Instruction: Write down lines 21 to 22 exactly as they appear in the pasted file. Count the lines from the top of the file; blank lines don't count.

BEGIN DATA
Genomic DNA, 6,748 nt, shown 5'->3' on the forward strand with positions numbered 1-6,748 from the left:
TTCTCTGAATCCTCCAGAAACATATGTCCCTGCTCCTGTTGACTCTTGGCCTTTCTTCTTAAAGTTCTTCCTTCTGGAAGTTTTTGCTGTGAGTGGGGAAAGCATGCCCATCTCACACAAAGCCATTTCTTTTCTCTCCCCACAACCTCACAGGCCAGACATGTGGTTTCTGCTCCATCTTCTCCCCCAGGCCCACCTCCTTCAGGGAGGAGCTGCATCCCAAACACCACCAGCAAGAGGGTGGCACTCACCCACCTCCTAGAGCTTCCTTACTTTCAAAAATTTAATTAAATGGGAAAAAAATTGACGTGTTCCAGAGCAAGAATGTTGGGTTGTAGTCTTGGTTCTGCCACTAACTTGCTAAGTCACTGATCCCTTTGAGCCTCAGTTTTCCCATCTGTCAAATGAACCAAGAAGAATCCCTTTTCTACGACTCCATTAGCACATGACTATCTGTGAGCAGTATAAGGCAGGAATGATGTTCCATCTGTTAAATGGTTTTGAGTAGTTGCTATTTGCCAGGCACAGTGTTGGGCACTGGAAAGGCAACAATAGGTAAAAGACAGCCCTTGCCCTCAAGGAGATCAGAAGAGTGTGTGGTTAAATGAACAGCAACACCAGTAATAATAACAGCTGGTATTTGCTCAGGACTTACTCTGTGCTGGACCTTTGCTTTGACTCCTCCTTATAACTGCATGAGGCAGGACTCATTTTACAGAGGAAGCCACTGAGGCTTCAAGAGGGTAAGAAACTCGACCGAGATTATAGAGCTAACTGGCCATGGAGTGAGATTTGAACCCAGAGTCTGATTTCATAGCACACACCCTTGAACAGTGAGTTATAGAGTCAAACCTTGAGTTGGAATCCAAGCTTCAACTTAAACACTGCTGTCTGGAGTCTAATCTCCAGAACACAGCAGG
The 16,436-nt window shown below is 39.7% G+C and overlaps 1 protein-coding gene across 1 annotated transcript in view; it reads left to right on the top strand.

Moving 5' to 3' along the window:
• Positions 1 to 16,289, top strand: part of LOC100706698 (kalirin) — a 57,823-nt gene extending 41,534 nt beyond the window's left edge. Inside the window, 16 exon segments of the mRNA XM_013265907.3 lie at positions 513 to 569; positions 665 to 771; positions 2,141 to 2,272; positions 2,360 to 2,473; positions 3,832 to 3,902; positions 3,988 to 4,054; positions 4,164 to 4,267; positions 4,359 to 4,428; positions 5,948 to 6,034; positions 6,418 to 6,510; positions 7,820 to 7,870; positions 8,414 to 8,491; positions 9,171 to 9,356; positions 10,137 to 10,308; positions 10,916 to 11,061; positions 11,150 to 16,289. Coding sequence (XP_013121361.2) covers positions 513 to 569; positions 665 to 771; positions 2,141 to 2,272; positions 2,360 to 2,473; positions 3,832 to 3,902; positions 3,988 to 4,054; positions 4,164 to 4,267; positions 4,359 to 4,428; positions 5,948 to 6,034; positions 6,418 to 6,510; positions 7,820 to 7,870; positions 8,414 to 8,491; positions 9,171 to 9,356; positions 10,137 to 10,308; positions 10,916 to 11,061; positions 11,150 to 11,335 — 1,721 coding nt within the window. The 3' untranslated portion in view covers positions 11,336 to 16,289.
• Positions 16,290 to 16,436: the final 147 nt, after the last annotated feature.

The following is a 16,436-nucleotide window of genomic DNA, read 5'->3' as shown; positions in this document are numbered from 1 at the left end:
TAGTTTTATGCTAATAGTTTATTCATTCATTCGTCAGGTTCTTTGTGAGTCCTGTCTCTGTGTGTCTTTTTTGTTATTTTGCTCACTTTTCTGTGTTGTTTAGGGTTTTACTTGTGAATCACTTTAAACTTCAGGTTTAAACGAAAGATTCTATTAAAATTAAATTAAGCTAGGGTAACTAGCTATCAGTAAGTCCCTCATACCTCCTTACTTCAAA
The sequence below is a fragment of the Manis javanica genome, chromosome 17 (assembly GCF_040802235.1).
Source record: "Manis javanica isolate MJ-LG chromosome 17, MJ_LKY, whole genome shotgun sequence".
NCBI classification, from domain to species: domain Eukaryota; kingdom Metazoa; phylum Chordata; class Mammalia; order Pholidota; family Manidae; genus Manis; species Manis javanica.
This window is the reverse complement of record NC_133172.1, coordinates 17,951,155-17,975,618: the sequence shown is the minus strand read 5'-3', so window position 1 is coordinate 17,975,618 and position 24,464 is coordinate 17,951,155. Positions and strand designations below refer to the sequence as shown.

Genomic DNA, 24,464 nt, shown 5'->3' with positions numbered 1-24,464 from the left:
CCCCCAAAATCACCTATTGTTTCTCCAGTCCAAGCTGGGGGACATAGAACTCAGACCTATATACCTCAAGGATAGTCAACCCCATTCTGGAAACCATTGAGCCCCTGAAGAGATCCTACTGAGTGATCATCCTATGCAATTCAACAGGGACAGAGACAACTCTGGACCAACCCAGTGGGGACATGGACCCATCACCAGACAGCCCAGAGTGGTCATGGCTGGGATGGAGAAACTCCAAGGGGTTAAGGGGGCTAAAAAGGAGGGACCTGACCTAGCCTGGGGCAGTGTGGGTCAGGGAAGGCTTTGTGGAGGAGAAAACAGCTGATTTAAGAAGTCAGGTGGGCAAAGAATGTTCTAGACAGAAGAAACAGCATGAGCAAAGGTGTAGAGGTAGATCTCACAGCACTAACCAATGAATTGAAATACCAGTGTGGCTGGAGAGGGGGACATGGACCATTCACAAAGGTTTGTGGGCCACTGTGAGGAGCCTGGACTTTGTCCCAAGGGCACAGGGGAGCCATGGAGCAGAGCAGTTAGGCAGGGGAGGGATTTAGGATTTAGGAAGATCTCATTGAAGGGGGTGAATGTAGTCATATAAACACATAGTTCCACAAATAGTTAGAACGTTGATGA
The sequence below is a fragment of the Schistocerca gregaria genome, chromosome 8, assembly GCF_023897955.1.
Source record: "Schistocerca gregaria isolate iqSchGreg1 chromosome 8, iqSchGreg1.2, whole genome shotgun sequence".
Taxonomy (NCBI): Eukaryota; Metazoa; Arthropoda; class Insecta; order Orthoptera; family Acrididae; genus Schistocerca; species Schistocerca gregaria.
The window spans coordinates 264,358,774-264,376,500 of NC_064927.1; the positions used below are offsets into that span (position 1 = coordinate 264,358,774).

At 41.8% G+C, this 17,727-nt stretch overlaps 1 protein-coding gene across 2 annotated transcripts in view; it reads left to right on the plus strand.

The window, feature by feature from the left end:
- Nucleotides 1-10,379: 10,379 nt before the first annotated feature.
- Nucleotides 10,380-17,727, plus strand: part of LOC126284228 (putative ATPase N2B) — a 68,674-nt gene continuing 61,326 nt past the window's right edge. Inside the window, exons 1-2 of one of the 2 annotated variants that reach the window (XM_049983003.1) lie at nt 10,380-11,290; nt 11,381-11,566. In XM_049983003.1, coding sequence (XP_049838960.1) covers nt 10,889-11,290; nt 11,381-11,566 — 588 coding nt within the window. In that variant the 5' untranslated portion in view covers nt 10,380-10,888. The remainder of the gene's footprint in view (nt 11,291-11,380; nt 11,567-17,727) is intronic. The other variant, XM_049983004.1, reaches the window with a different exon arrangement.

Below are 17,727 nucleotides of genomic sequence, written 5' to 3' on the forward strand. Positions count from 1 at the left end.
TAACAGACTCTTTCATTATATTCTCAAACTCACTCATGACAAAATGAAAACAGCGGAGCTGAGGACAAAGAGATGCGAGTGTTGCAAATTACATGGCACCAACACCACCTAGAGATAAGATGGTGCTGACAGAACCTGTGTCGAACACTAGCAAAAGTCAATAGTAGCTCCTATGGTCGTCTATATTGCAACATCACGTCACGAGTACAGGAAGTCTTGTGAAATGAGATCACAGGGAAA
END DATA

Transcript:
- Nucleotides 1-10,379: 10,379 nt before the first annotated feature.
- Nucleotides 10,380-17,727, plus strand: part of LOC126284228 (putative ATPase N2B) — a 68,674-nt gene continuing 61,326 nt past the window's right edge. Inside the window, exons 1-2 of one of the 2 annotated variants that reach the window (XM_049983003.1) lie at nt 10,380-11,290; nt 11,381-11,566. In XM_049983003.1, coding sequence (XP_049838960.1) covers nt 10,889-11,290; nt 11,381-11,566 — 588 coding nt within the window. In that variant the 5' untranslated portion in view covers nt 10,380-10,888. The remainder of the gene's footprint in view (nt 11,291-11,380; nt 11,567-17,727) is intronic. The other variant, XM_049983004.1, reaches the window with a different exon arrangement.